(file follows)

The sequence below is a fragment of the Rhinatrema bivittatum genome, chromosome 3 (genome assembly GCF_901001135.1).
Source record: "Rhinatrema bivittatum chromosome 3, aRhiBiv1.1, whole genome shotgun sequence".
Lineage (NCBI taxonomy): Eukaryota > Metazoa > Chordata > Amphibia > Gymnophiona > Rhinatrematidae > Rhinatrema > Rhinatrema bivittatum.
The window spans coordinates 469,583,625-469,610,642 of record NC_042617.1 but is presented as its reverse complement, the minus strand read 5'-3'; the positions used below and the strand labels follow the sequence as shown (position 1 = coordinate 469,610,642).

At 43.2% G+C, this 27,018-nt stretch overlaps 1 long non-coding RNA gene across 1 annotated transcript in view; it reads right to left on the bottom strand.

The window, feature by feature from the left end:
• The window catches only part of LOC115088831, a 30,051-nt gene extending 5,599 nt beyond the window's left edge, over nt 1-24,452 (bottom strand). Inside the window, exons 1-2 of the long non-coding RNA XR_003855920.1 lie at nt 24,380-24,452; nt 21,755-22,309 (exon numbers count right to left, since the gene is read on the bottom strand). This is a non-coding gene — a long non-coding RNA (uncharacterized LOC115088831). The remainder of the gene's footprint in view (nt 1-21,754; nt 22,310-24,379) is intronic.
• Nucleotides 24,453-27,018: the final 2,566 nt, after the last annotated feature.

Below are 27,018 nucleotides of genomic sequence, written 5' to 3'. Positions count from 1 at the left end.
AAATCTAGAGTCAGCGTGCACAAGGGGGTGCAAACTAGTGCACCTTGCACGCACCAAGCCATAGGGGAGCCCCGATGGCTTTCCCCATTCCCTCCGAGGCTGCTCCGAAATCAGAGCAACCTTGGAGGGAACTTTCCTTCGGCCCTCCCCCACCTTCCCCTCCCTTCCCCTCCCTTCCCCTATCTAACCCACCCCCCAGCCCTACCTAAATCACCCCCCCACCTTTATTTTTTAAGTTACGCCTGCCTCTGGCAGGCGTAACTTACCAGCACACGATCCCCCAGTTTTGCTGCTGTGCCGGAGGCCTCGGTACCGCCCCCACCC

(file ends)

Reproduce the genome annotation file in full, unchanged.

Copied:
The sequence below is a fragment of the Rhinatrema bivittatum genome, chromosome 3 (genome assembly GCF_901001135.1).
Source record: "Rhinatrema bivittatum chromosome 3, aRhiBiv1.1, whole genome shotgun sequence".
Lineage (NCBI taxonomy): Eukaryota > Metazoa > Chordata > Amphibia > Gymnophiona > Rhinatrematidae > Rhinatrema > Rhinatrema bivittatum.
The window spans coordinates 469,583,625-469,610,642 of record NC_042617.1 but is presented as its reverse complement, the minus strand read 5'-3'; the positions used below and the strand labels follow the sequence as shown (position 1 = coordinate 469,610,642).

At 43.2% G+C, this 27,018-nt stretch overlaps 1 long non-coding RNA gene across 1 annotated transcript in view; it reads right to left on the bottom strand.

The window, feature by feature from the left end:
• The window catches only part of LOC115088831, a 30,051-nt gene extending 5,599 nt beyond the window's left edge, over nt 1-24,452 (bottom strand). Inside the window, exons 1-2 of the long non-coding RNA XR_003855920.1 lie at nt 24,380-24,452; nt 21,755-22,309 (exon numbers count right to left, since the gene is read on the bottom strand). This is a non-coding gene — a long non-coding RNA (uncharacterized LOC115088831). The remainder of the gene's footprint in view (nt 1-21,754; nt 22,310-24,379) is intronic.
• Nucleotides 24,453-27,018: the final 2,566 nt, after the last annotated feature.

Below are 27,018 nucleotides of genomic sequence, written 5' to 3'. Positions count from 1 at the left end.
AAATCTAGAGTCAGCGTGCACAAGGGGGTGCAAACTAGTGCACCTTGCACGCACCAAGCCATAGGGGAGCCCCGATGGCTTTCCCCATTCCCTCCGAGGCTGCTCCGAAATCAGAGCAACCTTGGAGGGAACTTTCCTTCGGCCCTCCCCCACCTTCCCCTCCCTTCCCCTCCCTTCCCCTATCTAACCCACCCCCCAGCCCTACCTAAATCACCCCCCCACCTTTATTTTTTAAGTTACGCCTGCCTCTGGCAGGCGTAACTTACCAGCACACGATCCCCCAGTTTTGCTGCTGTGCCGGAGGCCTCGGTACCGCCCCCACCC